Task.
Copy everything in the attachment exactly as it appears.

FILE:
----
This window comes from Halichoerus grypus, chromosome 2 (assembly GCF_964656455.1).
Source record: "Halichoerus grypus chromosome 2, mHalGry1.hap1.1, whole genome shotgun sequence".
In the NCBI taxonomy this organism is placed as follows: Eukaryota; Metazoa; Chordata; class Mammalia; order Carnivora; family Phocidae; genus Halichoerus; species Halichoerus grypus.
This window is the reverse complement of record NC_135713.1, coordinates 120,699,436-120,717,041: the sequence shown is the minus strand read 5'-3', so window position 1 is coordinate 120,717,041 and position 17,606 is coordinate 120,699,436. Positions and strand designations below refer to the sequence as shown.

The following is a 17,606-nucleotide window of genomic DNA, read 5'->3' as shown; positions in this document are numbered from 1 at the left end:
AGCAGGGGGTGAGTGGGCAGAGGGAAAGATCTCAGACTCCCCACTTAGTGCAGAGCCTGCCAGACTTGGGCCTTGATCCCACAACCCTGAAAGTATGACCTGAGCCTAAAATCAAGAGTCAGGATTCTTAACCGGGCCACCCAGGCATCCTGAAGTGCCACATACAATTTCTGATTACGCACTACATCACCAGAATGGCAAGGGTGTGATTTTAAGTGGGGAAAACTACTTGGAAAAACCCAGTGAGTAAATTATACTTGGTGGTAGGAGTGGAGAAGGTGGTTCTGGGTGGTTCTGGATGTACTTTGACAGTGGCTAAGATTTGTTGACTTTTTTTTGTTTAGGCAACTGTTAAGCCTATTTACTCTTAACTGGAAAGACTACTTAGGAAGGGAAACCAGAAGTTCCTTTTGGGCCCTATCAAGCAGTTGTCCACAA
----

This window comes from Halichoerus grypus, chromosome 2 (assembly GCF_964656455.1).
Source record: "Halichoerus grypus chromosome 2, mHalGry1.hap1.1, whole genome shotgun sequence".
In the NCBI taxonomy this organism is placed as follows: Eukaryota; Metazoa; Chordata; class Mammalia; order Carnivora; family Phocidae; genus Halichoerus; species Halichoerus grypus.
This window is the reverse complement of record NC_135713.1, coordinates 120,699,436-120,717,041: the sequence shown is the minus strand read 5'-3', so window position 1 is coordinate 120,717,041 and position 17,606 is coordinate 120,699,436. Positions and strand designations below refer to the sequence as shown.

The following is a 17,606-nucleotide window of genomic DNA, read 5'->3' as shown; positions in this document are numbered from 1 at the left end:
AGCAGGGGGTGAGTGGGCAGAGGGAAAGATCTCAGACTCCCCACTTAGTGCAGAGCCTGCCAGACTTGGGCCTTGATCCCACAACCCTGAAAGTATGACCTGAGCCTAAAATCAAGAGTCAGGATTCTTAACCGGGCCACCCAGGCATCCTGAAGTGCCACATACAATTTCTGATTACGCACTACATCACCAGAATGGCAAGGGTGTGATTTTAAGTGGGGAAAACTACTTGGAAAAACCCAGTGAGTAAATTATACTTGGTGGTAGGAGTGGAGAAGGTGGTTCTGGGTGGTTCTGGATGTACTTTGACAGTGGCTAAGATTTGTTGACTTTTTTTTGTTTAGGCAACTGTTAAGCCTATTTACTCTTAACTGGAAAGACTACTTAGGAAGGGAAACCAGAAGTTCCTTTTGGGCCCTATCAAGCAGTTGTCCACAA